In American Morse code, commonly used by U.S. coastal ships at the time this article appeared, three-dashes stood for the numeral "5", unlike Continental Morse, where three dashes stood for the letter "O". Thus, the international distress signal, known as "SOS" by most of the world, was referred to as "S5S" by many U.S. radiotelegraph operators, although the dots-and-dashes sent were the same. (Contrary to what this article states, "CQD" did not really stand for "Come Quick-Danger"; that phrase was just one which helped remember the proper order of the letters of the Marconi distress signal.)
Popular Mechanics, February, 1910, page 156:
"S 5 S" RIVALS "C Q D" FOR WIRELESS HONORS
"S 5 S" was the message of distress which flashed through the air over Lake Michigan from the steamer "Puritan," struggling in a heavy sea, with her rudder gone.
This message is fraught with the same significance as the now famous "C Q D" which Jack Binns sent out to call aid to the steamship "Republic," yet, not until the former sprang into prominence in connection with the "Puritan" wreck did the public know of its existence.
"S 5 S" is the American code signal of distress. "C Q D" is the Marconi code call for help. They are used by the rival wireless companies. The combination of the letters in the American code call has no special significance, being merely a succession of dots and dashes quickly made and easily recognized, three dots, three dashes, and then three more dots, thus: · · · - - - · · ·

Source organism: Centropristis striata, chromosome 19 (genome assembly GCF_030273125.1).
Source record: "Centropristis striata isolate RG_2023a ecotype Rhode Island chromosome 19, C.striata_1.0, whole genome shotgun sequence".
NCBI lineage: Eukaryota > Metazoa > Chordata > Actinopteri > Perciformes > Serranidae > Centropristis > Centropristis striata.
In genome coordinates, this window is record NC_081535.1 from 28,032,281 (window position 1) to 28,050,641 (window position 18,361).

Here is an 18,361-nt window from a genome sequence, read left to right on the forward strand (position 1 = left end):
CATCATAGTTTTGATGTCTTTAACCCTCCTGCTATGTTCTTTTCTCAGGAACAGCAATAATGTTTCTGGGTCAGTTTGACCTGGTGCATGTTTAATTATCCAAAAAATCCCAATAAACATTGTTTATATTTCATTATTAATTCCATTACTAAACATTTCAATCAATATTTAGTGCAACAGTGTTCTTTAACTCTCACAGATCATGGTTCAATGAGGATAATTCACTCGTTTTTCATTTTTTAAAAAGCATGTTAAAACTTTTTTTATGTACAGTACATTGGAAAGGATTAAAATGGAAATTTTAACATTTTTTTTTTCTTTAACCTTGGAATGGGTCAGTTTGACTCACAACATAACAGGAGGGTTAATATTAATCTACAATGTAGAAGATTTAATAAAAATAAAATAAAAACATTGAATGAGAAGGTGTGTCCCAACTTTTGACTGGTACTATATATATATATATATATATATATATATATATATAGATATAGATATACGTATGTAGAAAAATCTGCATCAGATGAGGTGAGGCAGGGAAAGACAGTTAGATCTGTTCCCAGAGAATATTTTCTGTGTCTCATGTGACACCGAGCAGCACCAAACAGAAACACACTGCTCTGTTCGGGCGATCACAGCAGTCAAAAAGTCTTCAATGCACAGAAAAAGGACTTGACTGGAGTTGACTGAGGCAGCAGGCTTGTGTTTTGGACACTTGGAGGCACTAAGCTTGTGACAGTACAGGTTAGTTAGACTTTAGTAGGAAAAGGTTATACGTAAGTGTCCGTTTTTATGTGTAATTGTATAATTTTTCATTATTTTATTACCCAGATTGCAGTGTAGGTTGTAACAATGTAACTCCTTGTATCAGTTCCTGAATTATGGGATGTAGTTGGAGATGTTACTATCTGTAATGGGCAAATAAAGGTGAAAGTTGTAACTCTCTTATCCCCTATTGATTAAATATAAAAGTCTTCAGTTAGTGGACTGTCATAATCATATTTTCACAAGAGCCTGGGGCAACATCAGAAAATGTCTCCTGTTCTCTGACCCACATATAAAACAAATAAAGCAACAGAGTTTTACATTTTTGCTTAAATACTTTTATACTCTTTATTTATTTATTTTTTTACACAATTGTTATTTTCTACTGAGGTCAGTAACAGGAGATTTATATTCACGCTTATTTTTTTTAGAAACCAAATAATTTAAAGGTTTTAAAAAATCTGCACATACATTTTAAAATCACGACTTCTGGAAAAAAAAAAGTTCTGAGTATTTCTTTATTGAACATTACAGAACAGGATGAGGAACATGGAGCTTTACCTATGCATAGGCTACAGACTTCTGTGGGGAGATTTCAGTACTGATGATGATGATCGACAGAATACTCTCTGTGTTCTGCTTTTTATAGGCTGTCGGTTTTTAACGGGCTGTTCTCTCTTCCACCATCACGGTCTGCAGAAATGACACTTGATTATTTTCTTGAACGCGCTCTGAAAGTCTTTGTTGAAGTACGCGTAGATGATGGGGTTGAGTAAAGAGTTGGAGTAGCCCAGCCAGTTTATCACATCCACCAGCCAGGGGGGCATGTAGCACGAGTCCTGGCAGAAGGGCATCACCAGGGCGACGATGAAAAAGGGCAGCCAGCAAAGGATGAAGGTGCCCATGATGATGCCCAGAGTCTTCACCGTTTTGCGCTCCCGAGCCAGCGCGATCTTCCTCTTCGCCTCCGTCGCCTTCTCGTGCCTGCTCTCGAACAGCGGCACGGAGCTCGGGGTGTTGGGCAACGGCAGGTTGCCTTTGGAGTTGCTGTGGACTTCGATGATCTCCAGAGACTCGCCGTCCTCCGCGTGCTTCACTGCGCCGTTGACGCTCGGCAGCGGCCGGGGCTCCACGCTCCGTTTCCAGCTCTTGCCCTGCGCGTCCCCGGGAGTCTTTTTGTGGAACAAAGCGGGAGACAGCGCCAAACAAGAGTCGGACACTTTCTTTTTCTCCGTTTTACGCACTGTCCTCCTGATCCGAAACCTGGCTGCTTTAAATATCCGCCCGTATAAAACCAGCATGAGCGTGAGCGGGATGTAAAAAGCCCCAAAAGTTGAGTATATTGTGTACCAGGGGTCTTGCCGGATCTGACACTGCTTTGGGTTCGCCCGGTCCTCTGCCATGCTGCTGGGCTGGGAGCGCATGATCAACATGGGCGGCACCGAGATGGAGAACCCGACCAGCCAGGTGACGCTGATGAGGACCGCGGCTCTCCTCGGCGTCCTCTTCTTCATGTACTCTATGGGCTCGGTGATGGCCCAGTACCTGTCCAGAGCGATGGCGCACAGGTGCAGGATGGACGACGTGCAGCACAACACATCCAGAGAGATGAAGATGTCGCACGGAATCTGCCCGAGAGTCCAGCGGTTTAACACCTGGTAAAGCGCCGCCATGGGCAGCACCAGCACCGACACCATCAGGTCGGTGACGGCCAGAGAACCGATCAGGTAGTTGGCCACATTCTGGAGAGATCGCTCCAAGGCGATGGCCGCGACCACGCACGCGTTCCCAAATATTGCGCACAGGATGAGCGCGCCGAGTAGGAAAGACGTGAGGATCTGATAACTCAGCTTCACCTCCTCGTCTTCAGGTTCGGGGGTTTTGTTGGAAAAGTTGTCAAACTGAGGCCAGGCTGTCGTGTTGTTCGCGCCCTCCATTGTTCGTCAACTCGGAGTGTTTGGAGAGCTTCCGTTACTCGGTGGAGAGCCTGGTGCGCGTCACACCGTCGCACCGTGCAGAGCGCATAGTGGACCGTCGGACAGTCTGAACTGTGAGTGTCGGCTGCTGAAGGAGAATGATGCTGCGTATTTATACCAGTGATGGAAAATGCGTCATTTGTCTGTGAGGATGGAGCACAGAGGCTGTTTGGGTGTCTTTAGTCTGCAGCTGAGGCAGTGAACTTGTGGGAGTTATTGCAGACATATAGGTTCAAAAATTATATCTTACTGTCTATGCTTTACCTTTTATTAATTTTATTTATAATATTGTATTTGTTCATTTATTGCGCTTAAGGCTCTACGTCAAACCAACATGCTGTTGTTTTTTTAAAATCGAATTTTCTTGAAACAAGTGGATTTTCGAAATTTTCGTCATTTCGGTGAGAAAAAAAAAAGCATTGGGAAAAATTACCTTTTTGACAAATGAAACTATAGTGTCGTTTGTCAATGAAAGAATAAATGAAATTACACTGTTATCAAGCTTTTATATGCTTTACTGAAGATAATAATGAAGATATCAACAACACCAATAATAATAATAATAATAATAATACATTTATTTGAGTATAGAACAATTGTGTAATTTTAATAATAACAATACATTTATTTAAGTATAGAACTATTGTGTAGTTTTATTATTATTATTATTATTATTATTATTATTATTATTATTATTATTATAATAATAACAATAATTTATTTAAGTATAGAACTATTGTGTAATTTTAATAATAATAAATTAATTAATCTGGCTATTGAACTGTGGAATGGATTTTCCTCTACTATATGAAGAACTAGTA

The "C Q D" call was made up of the first letters of the words "Come--Quick--Danger."
The existence of the two rival companies having different codes was charged by an operator at Detroit, Mich., with being responsible for the loss of 14 lives on the steamship "Clarion which was burned on Lake Michigan on December 8th. The Detroit operator declared that the operator on a steamer which was in sight of the "Clarion," and which flashed the distress signal, refused to answer and give the location of the burning steamer when he learned that an operator for the rival company was receiving the message.